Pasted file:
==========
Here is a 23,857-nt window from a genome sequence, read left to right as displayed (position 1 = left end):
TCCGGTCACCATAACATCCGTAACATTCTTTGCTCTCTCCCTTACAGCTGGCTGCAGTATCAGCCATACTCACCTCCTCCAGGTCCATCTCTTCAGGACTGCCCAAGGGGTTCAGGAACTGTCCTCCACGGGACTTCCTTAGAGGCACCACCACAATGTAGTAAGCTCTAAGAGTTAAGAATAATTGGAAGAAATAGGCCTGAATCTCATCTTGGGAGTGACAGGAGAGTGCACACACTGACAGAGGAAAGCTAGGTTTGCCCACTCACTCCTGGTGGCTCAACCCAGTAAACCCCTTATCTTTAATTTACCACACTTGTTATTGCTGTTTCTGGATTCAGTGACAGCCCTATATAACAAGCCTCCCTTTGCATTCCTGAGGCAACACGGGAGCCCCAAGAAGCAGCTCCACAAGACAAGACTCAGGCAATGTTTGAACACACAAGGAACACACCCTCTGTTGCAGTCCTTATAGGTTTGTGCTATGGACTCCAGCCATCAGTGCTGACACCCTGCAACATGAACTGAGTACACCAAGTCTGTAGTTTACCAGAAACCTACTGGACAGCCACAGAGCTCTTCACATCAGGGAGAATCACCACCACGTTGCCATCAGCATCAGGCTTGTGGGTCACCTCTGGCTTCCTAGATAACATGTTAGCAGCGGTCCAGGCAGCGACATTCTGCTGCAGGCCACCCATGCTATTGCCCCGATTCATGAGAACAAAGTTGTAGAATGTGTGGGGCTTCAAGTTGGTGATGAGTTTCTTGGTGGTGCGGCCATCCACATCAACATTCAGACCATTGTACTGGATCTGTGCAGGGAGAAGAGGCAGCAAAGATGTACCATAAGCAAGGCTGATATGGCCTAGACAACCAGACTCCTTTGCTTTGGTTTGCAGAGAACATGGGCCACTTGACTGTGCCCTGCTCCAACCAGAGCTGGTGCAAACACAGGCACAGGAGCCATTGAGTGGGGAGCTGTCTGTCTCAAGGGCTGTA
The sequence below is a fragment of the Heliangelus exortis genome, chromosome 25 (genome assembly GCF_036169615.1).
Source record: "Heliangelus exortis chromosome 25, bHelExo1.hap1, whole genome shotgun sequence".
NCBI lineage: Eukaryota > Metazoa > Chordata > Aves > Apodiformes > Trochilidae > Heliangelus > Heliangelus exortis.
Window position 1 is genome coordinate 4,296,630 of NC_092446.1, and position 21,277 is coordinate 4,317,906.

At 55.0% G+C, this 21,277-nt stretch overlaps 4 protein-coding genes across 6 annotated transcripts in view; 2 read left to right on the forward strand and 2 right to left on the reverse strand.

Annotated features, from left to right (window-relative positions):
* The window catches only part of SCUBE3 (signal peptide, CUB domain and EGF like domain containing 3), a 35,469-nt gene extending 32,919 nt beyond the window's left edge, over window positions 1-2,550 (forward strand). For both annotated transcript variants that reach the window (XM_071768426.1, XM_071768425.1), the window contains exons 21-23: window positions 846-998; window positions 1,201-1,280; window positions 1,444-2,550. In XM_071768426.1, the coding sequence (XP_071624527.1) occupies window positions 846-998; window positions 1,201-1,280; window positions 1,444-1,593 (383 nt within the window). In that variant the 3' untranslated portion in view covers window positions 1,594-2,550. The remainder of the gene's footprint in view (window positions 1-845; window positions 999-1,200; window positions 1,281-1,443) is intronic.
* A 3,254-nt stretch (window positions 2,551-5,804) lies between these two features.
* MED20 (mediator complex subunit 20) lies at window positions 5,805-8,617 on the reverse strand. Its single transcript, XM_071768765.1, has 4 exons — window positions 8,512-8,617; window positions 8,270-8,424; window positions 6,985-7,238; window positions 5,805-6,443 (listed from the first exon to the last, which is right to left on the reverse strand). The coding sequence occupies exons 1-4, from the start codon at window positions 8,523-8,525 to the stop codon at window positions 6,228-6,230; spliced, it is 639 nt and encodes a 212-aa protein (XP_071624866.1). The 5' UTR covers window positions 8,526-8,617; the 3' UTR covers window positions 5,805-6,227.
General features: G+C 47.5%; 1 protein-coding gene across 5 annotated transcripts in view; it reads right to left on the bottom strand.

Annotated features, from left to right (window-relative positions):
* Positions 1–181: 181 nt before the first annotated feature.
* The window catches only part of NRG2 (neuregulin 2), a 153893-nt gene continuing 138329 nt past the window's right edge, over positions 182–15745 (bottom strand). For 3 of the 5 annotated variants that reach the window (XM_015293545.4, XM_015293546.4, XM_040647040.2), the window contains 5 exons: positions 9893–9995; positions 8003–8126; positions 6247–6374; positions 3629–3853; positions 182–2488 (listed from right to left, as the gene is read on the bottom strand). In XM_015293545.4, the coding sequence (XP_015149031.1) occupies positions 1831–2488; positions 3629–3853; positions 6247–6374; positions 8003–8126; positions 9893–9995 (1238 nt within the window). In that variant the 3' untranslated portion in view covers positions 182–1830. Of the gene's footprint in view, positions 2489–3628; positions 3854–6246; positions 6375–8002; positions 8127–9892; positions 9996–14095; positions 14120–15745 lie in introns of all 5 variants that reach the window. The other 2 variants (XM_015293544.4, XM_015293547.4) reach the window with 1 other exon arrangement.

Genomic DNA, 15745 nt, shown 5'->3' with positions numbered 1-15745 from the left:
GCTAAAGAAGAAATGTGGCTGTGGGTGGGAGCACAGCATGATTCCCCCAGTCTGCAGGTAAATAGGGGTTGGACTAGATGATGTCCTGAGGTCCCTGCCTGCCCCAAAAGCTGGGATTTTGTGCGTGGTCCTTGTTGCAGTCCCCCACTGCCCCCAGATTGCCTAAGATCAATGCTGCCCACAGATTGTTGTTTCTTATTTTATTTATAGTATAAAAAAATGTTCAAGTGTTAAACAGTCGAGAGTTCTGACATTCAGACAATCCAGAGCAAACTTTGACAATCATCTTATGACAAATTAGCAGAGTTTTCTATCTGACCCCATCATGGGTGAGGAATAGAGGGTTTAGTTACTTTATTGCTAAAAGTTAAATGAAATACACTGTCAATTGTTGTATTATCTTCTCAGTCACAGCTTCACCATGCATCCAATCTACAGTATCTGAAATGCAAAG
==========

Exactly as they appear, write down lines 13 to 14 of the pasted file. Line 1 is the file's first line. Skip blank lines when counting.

Annotated features, from left to right (window-relative positions):
* Positions 1–181: 181 nt before the first annotated feature.